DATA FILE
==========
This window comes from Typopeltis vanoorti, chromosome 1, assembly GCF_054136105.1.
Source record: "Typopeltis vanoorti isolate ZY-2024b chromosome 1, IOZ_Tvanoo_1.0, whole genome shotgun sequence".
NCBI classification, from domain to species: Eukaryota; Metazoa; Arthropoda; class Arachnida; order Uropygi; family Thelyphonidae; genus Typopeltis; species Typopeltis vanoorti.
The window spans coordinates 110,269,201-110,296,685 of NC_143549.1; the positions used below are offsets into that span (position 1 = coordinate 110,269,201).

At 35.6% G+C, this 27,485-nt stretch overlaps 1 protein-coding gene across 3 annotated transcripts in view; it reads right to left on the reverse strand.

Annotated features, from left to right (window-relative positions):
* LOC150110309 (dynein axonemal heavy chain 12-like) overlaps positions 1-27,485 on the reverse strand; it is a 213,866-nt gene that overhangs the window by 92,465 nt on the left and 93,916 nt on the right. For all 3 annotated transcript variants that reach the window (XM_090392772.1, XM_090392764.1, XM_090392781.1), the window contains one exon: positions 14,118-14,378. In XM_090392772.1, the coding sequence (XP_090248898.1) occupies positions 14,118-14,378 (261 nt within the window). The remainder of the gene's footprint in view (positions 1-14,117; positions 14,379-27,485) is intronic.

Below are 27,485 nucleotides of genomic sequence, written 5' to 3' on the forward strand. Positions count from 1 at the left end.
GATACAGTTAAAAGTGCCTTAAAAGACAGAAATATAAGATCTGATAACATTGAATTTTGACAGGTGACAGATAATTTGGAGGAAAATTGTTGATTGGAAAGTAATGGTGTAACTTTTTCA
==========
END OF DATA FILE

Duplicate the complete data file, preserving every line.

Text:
This window comes from Typopeltis vanoorti, chromosome 1, assembly GCF_054136105.1.
Source record: "Typopeltis vanoorti isolate ZY-2024b chromosome 1, IOZ_Tvanoo_1.0, whole genome shotgun sequence".
NCBI classification, from domain to species: Eukaryota; Metazoa; Arthropoda; class Arachnida; order Uropygi; family Thelyphonidae; genus Typopeltis; species Typopeltis vanoorti.
The window spans coordinates 110,269,201-110,296,685 of NC_143549.1; the positions used below are offsets into that span (position 1 = coordinate 110,269,201).

At 35.6% G+C, this 27,485-nt stretch overlaps 1 protein-coding gene across 3 annotated transcripts in view; it reads right to left on the reverse strand.

Annotated features, from left to right (window-relative positions):
* LOC150110309 (dynein axonemal heavy chain 12-like) overlaps positions 1-27,485 on the reverse strand; it is a 213,866-nt gene that overhangs the window by 92,465 nt on the left and 93,916 nt on the right. For all 3 annotated transcript variants that reach the window (XM_090392772.1, XM_090392764.1, XM_090392781.1), the window contains one exon: positions 14,118-14,378. In XM_090392772.1, the coding sequence (XP_090248898.1) occupies positions 14,118-14,378 (261 nt within the window). The remainder of the gene's footprint in view (positions 1-14,117; positions 14,379-27,485) is intronic.

Below are 27,485 nucleotides of genomic sequence, written 5' to 3' on the forward strand. Positions count from 1 at the left end.
GATACAGTTAAAAGTGCCTTAAAAGACAGAAATATAAGATCTGATAACATTGAATTTTGACAGGTGACAGATAATTTGGAGGAAAATTGTTGATTGGAAAGTAATGGTGTAACTTTTTCA